[bitc-dev] BitC 0.20: Immutable, const, and readonly
Jonathan S. Shapiro
shap at eros-os.org
Wed Mar 10 16:00:14 PST 2010
On Wed, Mar 10, 2010 at 3:39 PM, Michal Suchanek <hramrach at centrum.cz> wrote:
> On 11 March 2010 00:14, Jonathan S. Shapiro <shap at eros-os.org> wrote:
>> That is: the type of the assignment operator is:
>> Assign(mutable S by reference, shallow-readonly S by reference)
> Yes, that gives a more precise description of the assignment operator.
> I don't see where this description is actually useful...
Turns out that it's necessary for a complete type system. If the input
to assignment is declared as mutable, then you can't pass read-only
things. Conversely, if it is deep readonly, you can't assign things
that contain references to mutable state.
The original BitC type system didn't have this, and we were forced to
add it to make the type algebra work out at assignment and parameter
> but it certainly more precise than
> Assign(mutable S by reference, mutable S by reference)
Which is incorrect.
> and somewhat easier to express (and still more precise) than
> Assign(mutable S by reference, mutable unless simple S by reference)
Which is also incorrect.
>> Serious answer: the ability to clearly express the fact that we are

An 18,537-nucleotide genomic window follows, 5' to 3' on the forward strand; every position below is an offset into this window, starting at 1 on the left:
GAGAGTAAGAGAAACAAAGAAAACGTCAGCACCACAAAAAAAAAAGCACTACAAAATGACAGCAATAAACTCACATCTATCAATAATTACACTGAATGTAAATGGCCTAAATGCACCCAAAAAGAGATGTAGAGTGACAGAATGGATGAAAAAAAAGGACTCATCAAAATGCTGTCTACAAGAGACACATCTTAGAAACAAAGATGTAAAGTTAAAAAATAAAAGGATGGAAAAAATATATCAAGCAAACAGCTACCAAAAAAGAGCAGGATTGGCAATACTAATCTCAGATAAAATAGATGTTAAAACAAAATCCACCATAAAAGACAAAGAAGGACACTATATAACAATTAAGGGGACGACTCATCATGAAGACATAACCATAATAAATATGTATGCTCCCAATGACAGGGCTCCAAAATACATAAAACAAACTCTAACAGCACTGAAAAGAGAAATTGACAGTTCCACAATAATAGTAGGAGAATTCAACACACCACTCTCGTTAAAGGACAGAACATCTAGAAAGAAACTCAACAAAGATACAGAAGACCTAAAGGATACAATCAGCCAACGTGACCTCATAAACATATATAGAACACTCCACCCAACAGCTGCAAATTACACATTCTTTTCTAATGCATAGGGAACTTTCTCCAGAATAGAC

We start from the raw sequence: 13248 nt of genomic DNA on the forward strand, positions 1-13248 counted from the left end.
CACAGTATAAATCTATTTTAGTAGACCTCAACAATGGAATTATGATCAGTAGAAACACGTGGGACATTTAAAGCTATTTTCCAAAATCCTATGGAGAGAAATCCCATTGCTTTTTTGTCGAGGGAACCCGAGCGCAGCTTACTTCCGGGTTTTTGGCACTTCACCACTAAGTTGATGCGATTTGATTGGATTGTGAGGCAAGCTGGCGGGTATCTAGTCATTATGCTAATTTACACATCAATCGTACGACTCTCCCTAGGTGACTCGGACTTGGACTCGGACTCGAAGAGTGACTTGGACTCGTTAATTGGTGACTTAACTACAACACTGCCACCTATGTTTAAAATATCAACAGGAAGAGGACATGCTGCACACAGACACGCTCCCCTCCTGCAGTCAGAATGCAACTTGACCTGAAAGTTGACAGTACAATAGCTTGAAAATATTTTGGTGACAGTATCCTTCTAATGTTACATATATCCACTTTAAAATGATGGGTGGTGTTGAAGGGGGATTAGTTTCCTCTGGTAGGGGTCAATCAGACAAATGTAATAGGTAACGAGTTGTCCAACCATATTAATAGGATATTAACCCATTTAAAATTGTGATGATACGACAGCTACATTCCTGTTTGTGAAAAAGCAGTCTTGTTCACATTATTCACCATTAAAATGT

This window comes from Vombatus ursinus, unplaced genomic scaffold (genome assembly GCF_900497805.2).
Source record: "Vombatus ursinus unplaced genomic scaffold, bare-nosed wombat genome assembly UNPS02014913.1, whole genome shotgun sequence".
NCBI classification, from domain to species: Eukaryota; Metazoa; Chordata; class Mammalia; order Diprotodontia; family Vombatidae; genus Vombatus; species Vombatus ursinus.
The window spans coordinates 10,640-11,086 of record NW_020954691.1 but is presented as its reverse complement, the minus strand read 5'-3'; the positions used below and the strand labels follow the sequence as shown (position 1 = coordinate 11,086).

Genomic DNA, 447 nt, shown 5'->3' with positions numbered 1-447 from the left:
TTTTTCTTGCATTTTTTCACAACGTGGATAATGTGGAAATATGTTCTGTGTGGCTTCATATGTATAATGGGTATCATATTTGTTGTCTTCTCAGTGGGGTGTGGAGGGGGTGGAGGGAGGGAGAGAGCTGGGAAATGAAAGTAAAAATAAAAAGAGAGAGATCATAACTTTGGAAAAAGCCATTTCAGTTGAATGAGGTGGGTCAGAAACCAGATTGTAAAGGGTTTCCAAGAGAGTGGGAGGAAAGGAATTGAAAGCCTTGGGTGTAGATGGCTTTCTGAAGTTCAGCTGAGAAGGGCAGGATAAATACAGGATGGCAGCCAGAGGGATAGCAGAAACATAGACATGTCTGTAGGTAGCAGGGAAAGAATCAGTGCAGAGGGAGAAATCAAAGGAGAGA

>> constrained by a deficient contract, and must be aware of its
> And the serious question is: do we care in the cases when the contract
> is deficient?
Only if you want to run code in the real world.
The more interesting question, to my mind, is whether those other
languages actually honor their own contract. C, as you point out,
considers 'const' to be an advisory notion. CLR has a (somewhat
broken) read-only field notion, but doesn't have a notion of
permissions on references. This raises the question: do we actually
have to change anything in order to be able to express the true
contracts of types in those languages?
Pragmatically, however, read-only contracts at procedure parameters
has a significant impact on register reload. The question then
becomes: how often will it turn out that deep readonly sufficed, and
what are the marginal cases covered by shallow read-only?
My hunch is that we still need shallow read-only as an internal matter
within the type inference engine. As a trivial example, all cases of
object reference passing are shallow read-only but generally not deep
> There are clearly two deficiencies here, const structs containing
> pointers or similar const backdoors and the ability to cast const data
> to non-const in C.
> The former can be easily detected and the latter can be prevented by
> compiler flags but can be still broken by inline assembly, external
> libraries, and whatnot. C is simply not safe.
Yes. I'm actually not focused on C here so much as on CLR and CTS.
> In some cases (C++ at least) there is a distinction between a
> reference which names a particular object...
It is unfortunate and confusing that the C++ terminology differs from
all other object-based language terminology before and after. C++
means something that is most similar to "by-reference" and is a
conservative approximation to a non-escape contract. Regrettably it is
not true that a C++ reference names a particular object. A C++
reference can be null. This is assumed not to be possible, but is true
in practice and is not guarded against.
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